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May 20, 2020 |

C21Media

BBC reveals production, arts strategy

UK pubcaster the BBC has revealed its strategy for the year ahead, including when it believes it will be ready to return to original production and its plans to turn BBC4 into a global subscription service for the arts.

Tony Hall

The UK pubcaster has said it is ready to return to programme production within weeks, should conditions and government advice allow, with filming on soap EastEnders and fact ent series Top Gear due to start again by the end of June.

The BBC yesterday published its Annual Plan, which touted a surge in people across the UK turning to the broadcaster as a source of “news, entertainment and companionship” during the Covid-19 pandemic.

It also confirmed that it is exploring the possible restoration of BBC3, which went online-only in 2016, as a linear channel. This comes as it looks at shifting “significant spend” into commissioning content for younger audiences, across TV, radio and online, by more than doubling its budget to between £60m (US$73m) and £80m.

This strategy has led to rumours older-skewing BBC4 could be set for the axe, which the BBC has denied.

The report states the pubcaster is “exploring potential commercial opportunities” for BBC4 “to become a new global subscription service that takes our strengths in specialist factual to the world stage.”

The report also reaffirms the BBC’s ambition to expand its commissioning footprint in the UK’s nations and regions, increasingly sending editorial decisions outside of London.

It is looking to build roles across a range of genres and posts around England, Northern Ireland, Scotland and Wales, reporting directly to the network genre commissioning teams.

The report also provides an update on the Beeb’s cost-cutting efforts. “All in all, in 2019/20 we will have delivered almost £610m of annual recurring savings since 2016/17. In 2020/21, we are projecting our recurring savings total to rise above £800m – beating our target by 2021/22 a year early,” the BBC said.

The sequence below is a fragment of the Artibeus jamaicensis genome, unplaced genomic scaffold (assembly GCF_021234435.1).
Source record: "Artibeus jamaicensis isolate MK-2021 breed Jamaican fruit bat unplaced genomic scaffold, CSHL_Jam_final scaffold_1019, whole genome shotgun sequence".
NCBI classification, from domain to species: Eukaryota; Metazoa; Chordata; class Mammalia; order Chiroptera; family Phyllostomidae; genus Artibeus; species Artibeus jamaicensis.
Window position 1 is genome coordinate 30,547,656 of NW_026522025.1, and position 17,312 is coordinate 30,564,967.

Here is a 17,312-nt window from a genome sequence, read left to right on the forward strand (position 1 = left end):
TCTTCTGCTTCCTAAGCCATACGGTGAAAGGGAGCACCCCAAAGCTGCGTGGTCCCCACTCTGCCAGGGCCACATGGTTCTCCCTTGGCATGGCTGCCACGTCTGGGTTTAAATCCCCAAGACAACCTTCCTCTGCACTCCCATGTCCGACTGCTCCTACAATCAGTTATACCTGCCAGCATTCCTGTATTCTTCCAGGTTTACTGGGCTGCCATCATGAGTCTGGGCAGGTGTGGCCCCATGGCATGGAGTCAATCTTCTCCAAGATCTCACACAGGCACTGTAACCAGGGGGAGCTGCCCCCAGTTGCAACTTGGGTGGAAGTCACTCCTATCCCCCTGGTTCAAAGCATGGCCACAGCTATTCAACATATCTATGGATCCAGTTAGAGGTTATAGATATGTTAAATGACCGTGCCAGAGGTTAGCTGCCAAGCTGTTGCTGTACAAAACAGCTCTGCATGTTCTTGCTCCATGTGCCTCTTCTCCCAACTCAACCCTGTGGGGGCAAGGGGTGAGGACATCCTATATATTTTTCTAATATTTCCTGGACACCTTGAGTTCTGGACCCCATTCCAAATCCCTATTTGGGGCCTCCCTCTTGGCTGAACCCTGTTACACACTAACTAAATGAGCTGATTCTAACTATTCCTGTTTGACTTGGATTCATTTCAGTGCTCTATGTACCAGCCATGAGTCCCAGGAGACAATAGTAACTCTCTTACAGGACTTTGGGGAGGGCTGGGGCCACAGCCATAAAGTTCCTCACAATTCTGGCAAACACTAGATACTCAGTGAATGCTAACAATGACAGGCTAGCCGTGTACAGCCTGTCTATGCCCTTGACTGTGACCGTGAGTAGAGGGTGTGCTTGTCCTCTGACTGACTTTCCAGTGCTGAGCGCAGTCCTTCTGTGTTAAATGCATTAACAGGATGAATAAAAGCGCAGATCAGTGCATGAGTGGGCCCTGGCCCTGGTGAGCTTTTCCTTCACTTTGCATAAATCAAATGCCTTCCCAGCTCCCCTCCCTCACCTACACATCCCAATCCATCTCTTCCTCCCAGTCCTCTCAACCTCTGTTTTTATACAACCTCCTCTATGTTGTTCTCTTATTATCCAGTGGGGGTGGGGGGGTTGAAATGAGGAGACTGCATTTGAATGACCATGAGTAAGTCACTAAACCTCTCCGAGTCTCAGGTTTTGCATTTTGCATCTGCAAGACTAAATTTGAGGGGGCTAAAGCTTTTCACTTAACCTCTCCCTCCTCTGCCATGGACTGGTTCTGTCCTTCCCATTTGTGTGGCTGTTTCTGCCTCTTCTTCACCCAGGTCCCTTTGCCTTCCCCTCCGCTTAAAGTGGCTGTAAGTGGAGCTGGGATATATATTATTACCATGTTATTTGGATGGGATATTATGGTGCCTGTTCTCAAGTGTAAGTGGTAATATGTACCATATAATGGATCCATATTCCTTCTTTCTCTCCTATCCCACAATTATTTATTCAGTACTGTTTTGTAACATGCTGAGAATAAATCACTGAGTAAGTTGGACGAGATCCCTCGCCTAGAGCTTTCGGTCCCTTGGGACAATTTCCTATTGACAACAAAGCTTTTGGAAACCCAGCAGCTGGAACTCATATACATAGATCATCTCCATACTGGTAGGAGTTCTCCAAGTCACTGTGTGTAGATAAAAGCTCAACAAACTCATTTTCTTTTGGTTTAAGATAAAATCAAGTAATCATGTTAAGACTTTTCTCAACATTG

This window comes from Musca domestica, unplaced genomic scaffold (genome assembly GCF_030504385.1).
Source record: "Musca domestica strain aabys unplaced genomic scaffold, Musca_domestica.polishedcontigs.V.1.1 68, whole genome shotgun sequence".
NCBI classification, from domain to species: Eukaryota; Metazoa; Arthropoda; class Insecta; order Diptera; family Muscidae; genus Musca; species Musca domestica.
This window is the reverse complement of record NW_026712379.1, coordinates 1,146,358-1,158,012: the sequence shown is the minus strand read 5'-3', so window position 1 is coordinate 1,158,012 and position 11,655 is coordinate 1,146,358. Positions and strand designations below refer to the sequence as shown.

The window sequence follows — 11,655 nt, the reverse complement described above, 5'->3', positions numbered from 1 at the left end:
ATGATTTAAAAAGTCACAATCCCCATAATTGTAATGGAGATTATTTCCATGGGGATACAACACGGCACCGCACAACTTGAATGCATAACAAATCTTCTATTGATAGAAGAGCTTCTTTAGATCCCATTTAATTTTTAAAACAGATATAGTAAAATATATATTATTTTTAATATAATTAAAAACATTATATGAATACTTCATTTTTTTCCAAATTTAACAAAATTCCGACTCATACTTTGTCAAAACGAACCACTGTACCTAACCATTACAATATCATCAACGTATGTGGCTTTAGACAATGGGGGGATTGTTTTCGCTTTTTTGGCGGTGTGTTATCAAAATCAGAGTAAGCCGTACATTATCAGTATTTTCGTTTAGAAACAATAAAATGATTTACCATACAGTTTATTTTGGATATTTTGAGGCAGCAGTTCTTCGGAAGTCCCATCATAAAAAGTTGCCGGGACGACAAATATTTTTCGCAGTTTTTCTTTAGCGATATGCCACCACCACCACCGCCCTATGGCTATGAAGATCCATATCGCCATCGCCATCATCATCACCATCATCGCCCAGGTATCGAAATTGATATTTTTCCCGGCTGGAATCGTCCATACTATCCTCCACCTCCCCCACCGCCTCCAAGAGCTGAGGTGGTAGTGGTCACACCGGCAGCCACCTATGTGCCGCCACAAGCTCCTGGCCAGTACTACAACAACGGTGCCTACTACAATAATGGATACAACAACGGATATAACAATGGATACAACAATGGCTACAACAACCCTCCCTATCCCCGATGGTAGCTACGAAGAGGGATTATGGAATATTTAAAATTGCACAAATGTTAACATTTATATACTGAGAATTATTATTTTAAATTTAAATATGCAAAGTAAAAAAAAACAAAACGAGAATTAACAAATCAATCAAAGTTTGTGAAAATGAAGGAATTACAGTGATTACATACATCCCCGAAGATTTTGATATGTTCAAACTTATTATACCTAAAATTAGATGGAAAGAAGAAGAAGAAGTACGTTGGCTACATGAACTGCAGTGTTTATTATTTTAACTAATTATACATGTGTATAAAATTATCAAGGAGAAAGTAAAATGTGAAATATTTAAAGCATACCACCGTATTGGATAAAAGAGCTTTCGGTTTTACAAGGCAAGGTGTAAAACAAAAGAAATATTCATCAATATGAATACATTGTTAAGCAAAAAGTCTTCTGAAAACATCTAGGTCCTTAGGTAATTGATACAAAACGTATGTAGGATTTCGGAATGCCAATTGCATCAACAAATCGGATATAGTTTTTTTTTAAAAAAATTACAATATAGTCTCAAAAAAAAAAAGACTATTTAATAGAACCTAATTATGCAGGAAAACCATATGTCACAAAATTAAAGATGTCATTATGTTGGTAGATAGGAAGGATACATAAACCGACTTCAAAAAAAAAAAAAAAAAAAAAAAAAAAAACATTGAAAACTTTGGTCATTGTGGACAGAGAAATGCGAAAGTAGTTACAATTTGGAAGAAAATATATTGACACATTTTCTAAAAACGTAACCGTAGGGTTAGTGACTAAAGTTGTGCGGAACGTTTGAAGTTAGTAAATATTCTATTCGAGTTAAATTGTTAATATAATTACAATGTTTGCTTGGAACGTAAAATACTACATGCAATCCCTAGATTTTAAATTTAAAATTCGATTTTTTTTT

Regarding BritBox, its joint-venture streamer with fellow UK broadcasters ITV, it said its “next priority for the partnership is to consider how the BritBox-branded service moves to new territories.” It has already launched in the UK, US and Canada, with Australia next on the list.

“Whilst we are clear on our strategy, we cannot ignore that the ongoing global pandemic means the production and delivery of a large number of key programmes and events have now been delayed or cancelled, with significant implications across the portfolio,” the report said.

“How quickly we can implement our strategy to reshape our content and services will be guided by both the severity and duration of the ongoing crisis – particularly by how quickly we can restart effective production within key genres.”

Tony Hall, the BBC’s outgoing director general, added: “The pandemic has had far-reaching consequences for most organisations. The BBC is no different. In our response, we have always tried to put the public first and deliver our public service remit in its truest sense. The response from audiences has been remarkable.

“We have seen a huge leap in the usage of our services, particularly among young people. The digital improvements we’ve made over the past year mean the BBC is well placed to embrace the future. We can now give audiences the BBC they want – a better iPlayer with more quality programmes available for longer, and a BBC Sounds that is innovating and performing.

“No organisation from the smallest shop to the largest multinational will be unchanged by this pandemic, but I believe this is a moment where the BBC can do more than ever for the UK and help us out of this crisis.

“None of us have all the answers today. But I honestly believe that the BBC has demonstrated its unique value to the country, and future change – in whatever form – should always be guided by the values and principles that founded the BBC. They have more than stood the test of time.”

The BBC has previously said that while it has the “privilege of the licence fee,” its income has been impacted by the pandemic.

For example, it has been more difficult to collect the licence fee during lockdown, the implementation of its over-75s policy has been delayed, commercial income has reduced and it has had to delay some important savings programmes in order to keep its services on air during the pandemic.

The BBC now faces an estimated £125m of lost income this financial year due to the crisis. It will have to find savings to meet this on top of the £800m in efficiencies it was already delivering during the first five years of this charter.

“This will be a significant challenge,” the BBC said.

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